Tag Archives: maps

More memories of filming ‘Swallows and Amazons’ in 1973 from David Stott

David Stott, the Ambleside lad who worked as a unit driver on the film of  Swallows & Amazons in 1973 after he left college at the age of 19, has written from America:

‘I really enjoyed reliving Swallows & Amazons through your book.’

‘Oh my, what a trip down memory lane it was for me – so much that l had forgotten was rekindled. I cannot believe that it was forty years ago.

‘I think that I started work (on the film in) mid-June, which would fit in with finishing college. From your daily schedule it was when you went back to Coniston with Virgina McKenna on her second visit.’

Map showing film locations around Coniston Water

Map showing film locations around Coniston Water

David remembers the problem of being locked out of Bank Ground Farm by Mrs. Batty.  ‘I really could not blame her as the whole place had been turned into a circus and her house ripped apart.’

‘The first morning I met Richard Pilbrow was in his bedroom for some strange reason and remember thinking, ‘What a total mess. How can anybody live like this?’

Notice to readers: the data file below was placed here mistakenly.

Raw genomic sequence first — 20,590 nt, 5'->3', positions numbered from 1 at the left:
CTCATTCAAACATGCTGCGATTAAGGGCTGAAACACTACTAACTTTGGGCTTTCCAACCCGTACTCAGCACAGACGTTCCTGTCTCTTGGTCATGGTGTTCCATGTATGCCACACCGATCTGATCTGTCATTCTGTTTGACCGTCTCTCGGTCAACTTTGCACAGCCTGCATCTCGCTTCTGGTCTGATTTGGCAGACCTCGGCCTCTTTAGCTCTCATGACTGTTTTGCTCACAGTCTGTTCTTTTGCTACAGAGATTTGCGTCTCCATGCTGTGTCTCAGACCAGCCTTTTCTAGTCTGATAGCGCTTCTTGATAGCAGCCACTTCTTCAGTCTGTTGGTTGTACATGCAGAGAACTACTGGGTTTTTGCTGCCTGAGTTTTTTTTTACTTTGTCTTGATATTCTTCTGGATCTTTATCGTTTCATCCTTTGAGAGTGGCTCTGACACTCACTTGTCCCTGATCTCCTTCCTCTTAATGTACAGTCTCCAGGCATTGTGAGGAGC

‘My main contacts were Neville Thompson (the On-line Producer) and Graham Ford (the Production Manager). They were all based at Kirkstone Foot Hotel that was owned by friends of my parents, Simon and Jane Bateman.  Others stayed at the Waterhead Hotel down by the lake, where I would pick them up and take them to the location.

‘On arrival at the location I remember well the catering van and the breakfast that awaited us.  Having just competed three years studying hotel management at college I was amazed how two people with very limited equipment could produce the number of meals they did.  The washing up was done on a trestle table outside the van with bowls of water carried to location in large milk churns.

Map of film locations on Derwentwater in the Lake District

~ Map of film locations on Derwentwater in the Lake District ~

‘I did not have much contact with you and the other children, as you were under the watchful eye of your Mum and Jean McGill. Jean’s Mum was called Girly McGill and used to run a nursing home in Ambleside. As a child I used to deliver eggs to the home with my Dad.  Jean had a brother who I think everybody called Blondie.